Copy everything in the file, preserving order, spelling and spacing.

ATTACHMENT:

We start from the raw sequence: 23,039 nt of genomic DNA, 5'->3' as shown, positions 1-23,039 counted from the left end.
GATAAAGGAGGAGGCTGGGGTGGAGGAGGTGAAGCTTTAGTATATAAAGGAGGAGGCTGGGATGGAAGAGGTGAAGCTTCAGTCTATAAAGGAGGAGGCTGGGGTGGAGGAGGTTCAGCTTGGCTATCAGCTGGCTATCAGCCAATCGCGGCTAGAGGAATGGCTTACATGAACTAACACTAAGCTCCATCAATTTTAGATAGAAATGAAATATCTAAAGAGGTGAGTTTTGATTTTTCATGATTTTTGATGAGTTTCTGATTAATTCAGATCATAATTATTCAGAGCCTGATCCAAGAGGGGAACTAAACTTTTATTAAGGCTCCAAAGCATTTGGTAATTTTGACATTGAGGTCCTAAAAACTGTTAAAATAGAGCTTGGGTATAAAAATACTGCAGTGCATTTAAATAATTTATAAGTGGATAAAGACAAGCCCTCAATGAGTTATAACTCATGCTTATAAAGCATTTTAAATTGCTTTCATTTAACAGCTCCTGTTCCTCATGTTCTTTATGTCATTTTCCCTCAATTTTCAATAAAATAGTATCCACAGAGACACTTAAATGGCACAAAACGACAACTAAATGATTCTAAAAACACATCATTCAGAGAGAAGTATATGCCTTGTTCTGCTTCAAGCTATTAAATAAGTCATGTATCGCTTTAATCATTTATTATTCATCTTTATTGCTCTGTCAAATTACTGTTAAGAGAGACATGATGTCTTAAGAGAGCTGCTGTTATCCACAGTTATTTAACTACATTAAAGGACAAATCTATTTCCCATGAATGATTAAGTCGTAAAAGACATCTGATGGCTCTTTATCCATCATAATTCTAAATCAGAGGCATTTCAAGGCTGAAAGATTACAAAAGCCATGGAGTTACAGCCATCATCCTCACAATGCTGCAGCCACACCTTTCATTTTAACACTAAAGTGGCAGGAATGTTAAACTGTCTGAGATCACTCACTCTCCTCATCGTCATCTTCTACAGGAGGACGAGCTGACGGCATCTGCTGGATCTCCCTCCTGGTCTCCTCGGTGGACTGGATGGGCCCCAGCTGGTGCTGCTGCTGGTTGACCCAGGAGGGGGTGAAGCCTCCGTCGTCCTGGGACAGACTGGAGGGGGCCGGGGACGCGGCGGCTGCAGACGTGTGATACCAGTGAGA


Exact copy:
We start from the raw sequence: 23,039 nt of genomic DNA, 5'->3' as shown, positions 1-23,039 counted from the left end.
GATAAAGGAGGAGGCTGGGGTGGAGGAGGTGAAGCTTTAGTATATAAAGGAGGAGGCTGGGATGGAAGAGGTGAAGCTTCAGTCTATAAAGGAGGAGGCTGGGGTGGAGGAGGTTCAGCTTGGCTATCAGCTGGCTATCAGCCAATCGCGGCTAGAGGAATGGCTTACATGAACTAACACTAAGCTCCATCAATTTTAGATAGAAATGAAATATCTAAAGAGGTGAGTTTTGATTTTTCATGATTTTTGATGAGTTTCTGATTAATTCAGATCATAATTATTCAGAGCCTGATCCAAGAGGGGAACTAAACTTTTATTAAGGCTCCAAAGCATTTGGTAATTTTGACATTGAGGTCCTAAAAACTGTTAAAATAGAGCTTGGGTATAAAAATACTGCAGTGCATTTAAATAATTTATAAGTGGATAAAGACAAGCCCTCAATGAGTTATAACTCATGCTTATAAAGCATTTTAAATTGCTTTCATTTAACAGCTCCTGTTCCTCATGTTCTTTATGTCATTTTCCCTCAATTTTCAATAAAATAGTATCCACAGAGACACTTAAATGGCACAAAACGACAACTAAATGATTCTAAAAACACATCATTCAGAGAGAAGTATATGCCTTGTTCTGCTTCAAGCTATTAAATAAGTCATGTATCGCTTTAATCATTTATTATTCATCTTTATTGCTCTGTCAAATTACTGTTAAGAGAGACATGATGTCTTAAGAGAGCTGCTGTTATCCACAGTTATTTAACTACATTAAAGGACAAATCTATTTCCCATGAATGATTAAGTCGTAAAAGACATCTGATGGCTCTTTATCCATCATAATTCTAAATCAGAGGCATTTCAAGGCTGAAAGATTACAAAAGCCATGGAGTTACAGCCATCATCCTCACAATGCTGCAGCCACACCTTTCATTTTAACACTAAAGTGGCAGGAATGTTAAACTGTCTGAGATCACTCACTCTCCTCATCGTCATCTTCTACAGGAGGACGAGCTGACGGCATCTGCTGGATCTCCCTCCTGGTCTCCTCGGTGGACTGGATGGGCCCCAGCTGGTGCTGCTGCTGGTTGACCCAGGAGGGGGTGAAGCCTCCGTCGTCCTGGGACAGACTGGAGGGGGCCGGGGACGCGGCGGCTGCAGACGTGTGATACCAGTGAGA